|

Who is more prone to post-partum depression?

After giving birth, many women report feeling a sense of elation unlike anything they’ve ever felt before. It is this sense of miraculous accomplishment that carries them through the first few difficult weeks of sleepless nights. However, not every mummy is that lucky.

Your labour was a tremendous effort on your part but the real work begins when you bring your little one home. Adapting to the constant needs of a new baby can be challenging, even during the best of times. These irritable weeks are referred to as the “baby blues,” but, for most, you will take to motherhood in next to no time and feel like your old self again.

RELATED: 5 huge misunderstandings about postpartum depression

Other less fortunate mums – about one out of eight, to be exact, are not so fortunate. These women experience post-partum depression, in some cases to the most severe extent. Post-partum depression, and even worse, post-partum psychosis, does not go away, and the crippling effects can linger even after baby’s first year.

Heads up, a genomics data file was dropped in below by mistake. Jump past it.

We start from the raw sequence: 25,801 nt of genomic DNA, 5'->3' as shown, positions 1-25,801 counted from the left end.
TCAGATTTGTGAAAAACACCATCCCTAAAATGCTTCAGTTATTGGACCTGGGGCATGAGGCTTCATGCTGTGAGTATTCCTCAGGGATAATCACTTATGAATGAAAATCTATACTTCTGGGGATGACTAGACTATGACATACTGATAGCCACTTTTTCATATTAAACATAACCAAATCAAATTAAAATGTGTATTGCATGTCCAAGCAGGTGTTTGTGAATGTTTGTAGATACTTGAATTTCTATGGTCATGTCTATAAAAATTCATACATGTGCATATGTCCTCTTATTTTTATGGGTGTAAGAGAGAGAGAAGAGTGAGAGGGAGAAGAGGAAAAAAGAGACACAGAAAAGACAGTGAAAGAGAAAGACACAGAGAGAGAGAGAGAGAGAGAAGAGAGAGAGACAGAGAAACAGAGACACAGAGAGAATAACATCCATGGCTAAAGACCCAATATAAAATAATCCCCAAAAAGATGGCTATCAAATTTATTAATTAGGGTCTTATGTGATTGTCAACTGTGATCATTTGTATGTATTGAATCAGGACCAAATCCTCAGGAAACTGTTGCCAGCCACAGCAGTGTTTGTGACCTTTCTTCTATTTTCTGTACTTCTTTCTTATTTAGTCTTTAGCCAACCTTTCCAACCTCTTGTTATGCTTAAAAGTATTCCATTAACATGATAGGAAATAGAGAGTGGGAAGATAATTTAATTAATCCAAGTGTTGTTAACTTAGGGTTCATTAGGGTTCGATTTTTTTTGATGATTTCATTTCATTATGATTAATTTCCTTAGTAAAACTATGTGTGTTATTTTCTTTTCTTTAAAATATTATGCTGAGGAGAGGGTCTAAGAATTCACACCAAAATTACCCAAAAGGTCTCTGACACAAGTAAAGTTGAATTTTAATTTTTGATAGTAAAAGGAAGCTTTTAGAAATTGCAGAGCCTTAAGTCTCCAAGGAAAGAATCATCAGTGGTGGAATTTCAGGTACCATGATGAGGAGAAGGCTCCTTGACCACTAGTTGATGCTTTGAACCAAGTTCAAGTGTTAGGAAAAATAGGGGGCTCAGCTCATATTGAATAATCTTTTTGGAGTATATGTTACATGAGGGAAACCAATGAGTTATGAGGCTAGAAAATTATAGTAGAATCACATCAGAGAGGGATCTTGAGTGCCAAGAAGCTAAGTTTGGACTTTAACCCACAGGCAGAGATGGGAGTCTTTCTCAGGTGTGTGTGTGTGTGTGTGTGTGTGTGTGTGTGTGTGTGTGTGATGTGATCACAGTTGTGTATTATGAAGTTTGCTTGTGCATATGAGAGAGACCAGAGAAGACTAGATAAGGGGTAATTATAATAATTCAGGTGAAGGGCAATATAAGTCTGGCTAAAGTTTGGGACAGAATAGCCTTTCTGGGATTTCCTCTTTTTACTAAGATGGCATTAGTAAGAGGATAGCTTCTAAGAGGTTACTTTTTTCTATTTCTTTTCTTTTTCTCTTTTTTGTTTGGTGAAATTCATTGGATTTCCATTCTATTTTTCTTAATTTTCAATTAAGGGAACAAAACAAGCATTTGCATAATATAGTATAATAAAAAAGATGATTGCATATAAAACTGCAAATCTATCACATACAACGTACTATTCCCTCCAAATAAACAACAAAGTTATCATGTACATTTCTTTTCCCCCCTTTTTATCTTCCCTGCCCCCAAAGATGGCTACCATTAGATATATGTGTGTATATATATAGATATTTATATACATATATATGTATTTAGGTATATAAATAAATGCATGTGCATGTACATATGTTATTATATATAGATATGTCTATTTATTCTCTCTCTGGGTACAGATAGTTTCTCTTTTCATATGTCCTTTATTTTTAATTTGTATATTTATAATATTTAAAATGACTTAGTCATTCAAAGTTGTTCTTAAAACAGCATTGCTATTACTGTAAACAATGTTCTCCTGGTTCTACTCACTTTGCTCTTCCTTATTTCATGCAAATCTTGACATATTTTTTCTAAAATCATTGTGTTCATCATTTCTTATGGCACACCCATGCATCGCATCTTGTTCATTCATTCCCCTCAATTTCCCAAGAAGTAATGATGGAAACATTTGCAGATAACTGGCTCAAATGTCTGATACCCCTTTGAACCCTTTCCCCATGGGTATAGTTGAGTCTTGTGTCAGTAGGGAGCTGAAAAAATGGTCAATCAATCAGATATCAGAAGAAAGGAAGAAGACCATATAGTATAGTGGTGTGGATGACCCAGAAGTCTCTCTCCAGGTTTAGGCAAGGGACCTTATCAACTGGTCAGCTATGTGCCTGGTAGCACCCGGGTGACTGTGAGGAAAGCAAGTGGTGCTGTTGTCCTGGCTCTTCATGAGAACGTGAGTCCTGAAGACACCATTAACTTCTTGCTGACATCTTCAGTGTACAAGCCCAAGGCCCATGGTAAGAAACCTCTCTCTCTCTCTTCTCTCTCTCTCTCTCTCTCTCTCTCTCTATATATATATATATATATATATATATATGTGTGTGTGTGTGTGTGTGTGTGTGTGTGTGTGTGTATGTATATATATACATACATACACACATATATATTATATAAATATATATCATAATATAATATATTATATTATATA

Watch: Alanis Morissette Opens Up About Post-Partum Depression.

Symptoms are typical to that of severe depression, accompanied by desperate thoughts of suicide and harming yourself or your baby. In the most extreme cases, delusions and hallucinations go hand in hand with post-partum psychosis. .

Some women are more prone to developing this condition but who is largely at risk? A few post-partum depression causes need to be considered.

Post-partum depression causes – Who is at risk?

  • Based on recent research in Canada, it is believed that women who live in large urban cities are much more prone to post-partum depression than mums living in rural areas. It is ironic, that in spite of a densely populated area, there is little social support to be found as opposed to smaller towns. It is the population characteristics of the people around you that can be seen as one of the biggest post-partum depression causes.

RELATED: How can I get more sleep with a newborn baby?

Find out who is at high risk on the next page…

×